George Washington Papers

To George Washington from Colonel Thomas Procter, 3 April 1779

From Colonel Thomas Proctor

Philadelphia April 3d 1779


On receiving your Excellencys Letters Dated the 24th & 26th March, I Obtain’d the Resolves of Congress of the 15th and wou’d very Speedily have forwarded the State of My Regiment Agreeable to said Resolve, were I not engaged in transporting Artillery, Store’s &ca to Billingsport and Fort Island.1

In a late Return of My Regiment handed to your Excellency, the heading was Nearly the same as former Returns, Made when I was at Head Quarters to Genl Knox,2 and I beg leave to Assure you, that I have no desires Nor no Sinister View in being abstracted from the Continental Service, while it may be Judged I can be of Any Use But having Expended More than three thousand Pounds for Recruiting men since January 1778 found no Means of Obtaining the same, without being again recognised by this State. under this Consideration, I appealed to Congress and Obtain’d their Resolve in my favour, which was taken No Notice of, ’till I made a second Appeal to the Honble House of Assembly Who pass’d the Inclosed Resolve of the 12th of March Ulto and a draft manuscript for the Money I expended,3 I hope, Notwithstanding I may be Intitled to the benefits of this State, with the Other Officers of it; that there may be no Impropriety in my Rank being consider’d with the rest of the Officers of Artillery, as I view myself liable to be call’d to Any part of the Continent when your Excellency shall think proper to Order it, in which act I shall receive the utmost pleasure. I am With due regard. Your Excellency’s Obdt And Most Hble Servt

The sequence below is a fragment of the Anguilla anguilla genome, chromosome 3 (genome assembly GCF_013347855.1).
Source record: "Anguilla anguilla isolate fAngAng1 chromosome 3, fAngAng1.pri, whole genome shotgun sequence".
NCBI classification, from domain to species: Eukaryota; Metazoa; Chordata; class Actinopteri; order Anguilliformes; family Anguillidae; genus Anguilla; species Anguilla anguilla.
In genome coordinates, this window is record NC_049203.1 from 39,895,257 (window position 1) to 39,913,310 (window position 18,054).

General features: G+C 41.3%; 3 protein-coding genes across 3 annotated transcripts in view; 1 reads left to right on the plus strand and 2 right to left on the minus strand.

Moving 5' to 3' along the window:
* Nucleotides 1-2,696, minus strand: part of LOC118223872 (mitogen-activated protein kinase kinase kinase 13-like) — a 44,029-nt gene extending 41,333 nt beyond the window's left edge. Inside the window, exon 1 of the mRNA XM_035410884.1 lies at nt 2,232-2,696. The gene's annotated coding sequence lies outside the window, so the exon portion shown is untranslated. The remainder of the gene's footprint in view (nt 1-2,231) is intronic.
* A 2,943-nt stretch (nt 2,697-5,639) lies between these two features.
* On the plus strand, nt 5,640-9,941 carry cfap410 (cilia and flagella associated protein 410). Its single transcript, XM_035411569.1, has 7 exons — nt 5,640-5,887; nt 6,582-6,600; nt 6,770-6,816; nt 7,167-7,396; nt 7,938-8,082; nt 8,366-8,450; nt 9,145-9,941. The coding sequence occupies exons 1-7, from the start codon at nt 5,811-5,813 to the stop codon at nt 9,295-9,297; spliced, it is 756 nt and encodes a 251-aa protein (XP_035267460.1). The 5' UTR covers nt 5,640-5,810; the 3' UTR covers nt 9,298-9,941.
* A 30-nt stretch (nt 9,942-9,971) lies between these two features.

Thoms Proctor Col:

P.S. with the Inclosures, is, the present State, of my Regiment, accounting for none but what are Actualy in Service.4

ALS, PHi: Gratz Collection; Sprague transcript, DLC:GW. The addressed and docketed cover of the ALS is with the Sprague transcript in DLC:GW.

1For Congress’s resolution of 15 March requiring that returns be made of all Continental officers and men who were not serving in the eighty-eight infantry regiments “originally apportioned on the states,” see John Jay to GW, 15 March, n.1 (see also JCC description begins Worthington Chauncey Ford et al., eds. Journals of the Continental Congress, 1774-1789. 34 vols. Washington, D.C., 1904–37. description ends , 13:316–18).

2These returns of Proctor’s 4th Continental Artillery Regiment have not been identified.

3Congress had resolved on 3 Sept. 1778 that “the artillery regiment raised in Pennsylvania, commanded by Colonel Thomas Proctor, be considered as part of the quota of troops to be furnished by that State, which is to be credited for the men now in the regiment, and also for any which shall be hereafter recruited therein; and that the government of the said State be requested to furnish Colonel Proctor with the State bounty, to enable him to fill up the regiment to its complement of men” (JCC description begins Worthington Chauncey Ford et al., eds. Journals of the Continental Congress, 1774-1789. 34 vols. Washington, D.C., 1904–37. description ends , 12:865–66). The enclosed copy of the Pennsylvania general assembly’s resolution of 12 March 1779, which is in DLC:GW, reads: “The Memorial of Col. Thomas Procter of the Pennsylvania Regt Artillery together with the Resolve of Congress of the 3d of September last respecting the said Regt were read & Considered and it was thereupon—Resolved that the said Regiment be Considered as a part of the Quota of the Troops of this State in the Continental Army—and that the Accts of the said Regt for recruiting the same so far as relates to the bounty given by this State be settled by the Committee of Public Accompts—and that Col. Procter be desired to apply to the Executive Council for such further sums of Money as they May think Necessary for recruiting the Said Regiment.” The draft of Proctor’s expenditures has not been identified.

4The enclosed return has not been identified.

Index Entries